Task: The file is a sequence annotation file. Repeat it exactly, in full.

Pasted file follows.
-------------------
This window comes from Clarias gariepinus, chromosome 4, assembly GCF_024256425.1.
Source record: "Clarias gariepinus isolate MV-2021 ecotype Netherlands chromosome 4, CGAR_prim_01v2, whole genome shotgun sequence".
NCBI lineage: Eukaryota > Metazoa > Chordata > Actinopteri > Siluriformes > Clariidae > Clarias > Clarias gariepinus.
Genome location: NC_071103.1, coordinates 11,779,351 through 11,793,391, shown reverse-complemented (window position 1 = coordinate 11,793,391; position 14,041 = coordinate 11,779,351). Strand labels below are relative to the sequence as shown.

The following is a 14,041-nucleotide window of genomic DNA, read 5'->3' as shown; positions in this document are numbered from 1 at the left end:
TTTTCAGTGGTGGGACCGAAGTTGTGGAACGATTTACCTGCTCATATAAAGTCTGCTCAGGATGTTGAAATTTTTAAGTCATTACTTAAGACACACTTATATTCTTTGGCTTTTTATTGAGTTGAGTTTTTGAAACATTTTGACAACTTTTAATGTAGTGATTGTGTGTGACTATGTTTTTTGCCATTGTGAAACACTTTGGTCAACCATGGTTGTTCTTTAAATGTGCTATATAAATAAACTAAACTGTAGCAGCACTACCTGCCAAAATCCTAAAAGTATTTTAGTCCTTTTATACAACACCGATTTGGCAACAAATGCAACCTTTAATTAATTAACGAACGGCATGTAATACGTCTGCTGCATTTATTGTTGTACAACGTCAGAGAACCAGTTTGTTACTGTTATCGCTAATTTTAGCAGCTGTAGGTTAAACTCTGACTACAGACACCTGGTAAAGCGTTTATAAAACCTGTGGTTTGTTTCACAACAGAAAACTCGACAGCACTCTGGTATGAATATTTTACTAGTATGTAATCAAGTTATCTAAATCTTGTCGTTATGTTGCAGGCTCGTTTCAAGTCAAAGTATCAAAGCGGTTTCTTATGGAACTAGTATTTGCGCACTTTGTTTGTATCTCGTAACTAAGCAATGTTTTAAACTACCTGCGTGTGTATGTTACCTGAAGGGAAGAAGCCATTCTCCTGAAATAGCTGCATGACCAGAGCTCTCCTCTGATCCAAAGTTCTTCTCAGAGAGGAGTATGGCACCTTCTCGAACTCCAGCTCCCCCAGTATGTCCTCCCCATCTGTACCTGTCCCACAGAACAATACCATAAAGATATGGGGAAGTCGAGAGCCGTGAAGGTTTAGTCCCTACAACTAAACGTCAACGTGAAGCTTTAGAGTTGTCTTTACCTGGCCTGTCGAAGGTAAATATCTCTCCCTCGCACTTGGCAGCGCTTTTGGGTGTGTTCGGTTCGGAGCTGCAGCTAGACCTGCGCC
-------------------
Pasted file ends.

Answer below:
This window comes from Clarias gariepinus, chromosome 4, assembly GCF_024256425.1.
Source record: "Clarias gariepinus isolate MV-2021 ecotype Netherlands chromosome 4, CGAR_prim_01v2, whole genome shotgun sequence".
NCBI lineage: Eukaryota > Metazoa > Chordata > Actinopteri > Siluriformes > Clariidae > Clarias > Clarias gariepinus.
Genome location: NC_071103.1, coordinates 11,779,351 through 11,793,391, shown reverse-complemented (window position 1 = coordinate 11,793,391; position 14,041 = coordinate 11,779,351). Strand labels below are relative to the sequence as shown.

The following is a 14,041-nucleotide window of genomic DNA, read 5'->3' as shown; positions in this document are numbered from 1 at the left end:
TTTTCAGTGGTGGGACCGAAGTTGTGGAACGATTTACCTGCTCATATAAAGTCTGCTCAGGATGTTGAAATTTTTAAGTCATTACTTAAGACACACTTATATTCTTTGGCTTTTTATTGAGTTGAGTTTTTGAAACATTTTGACAACTTTTAATGTAGTGATTGTGTGTGACTATGTTTTTTGCCATTGTGAAACACTTTGGTCAACCATGGTTGTTCTTTAAATGTGCTATATAAATAAACTAAACTGTAGCAGCACTACCTGCCAAAATCCTAAAAGTATTTTAGTCCTTTTATACAACACCGATTTGGCAACAAATGCAACCTTTAATTAATTAACGAACGGCATGTAATACGTCTGCTGCATTTATTGTTGTACAACGTCAGAGAACCAGTTTGTTACTGTTATCGCTAATTTTAGCAGCTGTAGGTTAAACTCTGACTACAGACACCTGGTAAAGCGTTTATAAAACCTGTGGTTTGTTTCACAACAGAAAACTCGACAGCACTCTGGTATGAATATTTTACTAGTATGTAATCAAGTTATCTAAATCTTGTCGTTATGTTGCAGGCTCGTTTCAAGTCAAAGTATCAAAGCGGTTTCTTATGGAACTAGTATTTGCGCACTTTGTTTGTATCTCGTAACTAAGCAATGTTTTAAACTACCTGCGTGTGTATGTTACCTGAAGGGAAGAAGCCATTCTCCTGAAATAGCTGCATGACCAGAGCTCTCCTCTGATCCAAAGTTCTTCTCAGAGAGGAGTATGGCACCTTCTCGAACTCCAGCTCCCCCAGTATGTCCTCCCCATCTGTACCTGTCCCACAGAACAATACCATAAAGATATGGGGAAGTCGAGAGCCGTGAAGGTTTAGTCCCTACAACTAAACGTCAACGTGAAGCTTTAGAGTTGTCTTTACCTGGCCTGTCGAAGGTAAATATCTCTCCCTCGCACTTGGCAGCGCTTTTGGGTGTGTTCGGTTCGGAGCTGCAGCTAGACCTGCGCC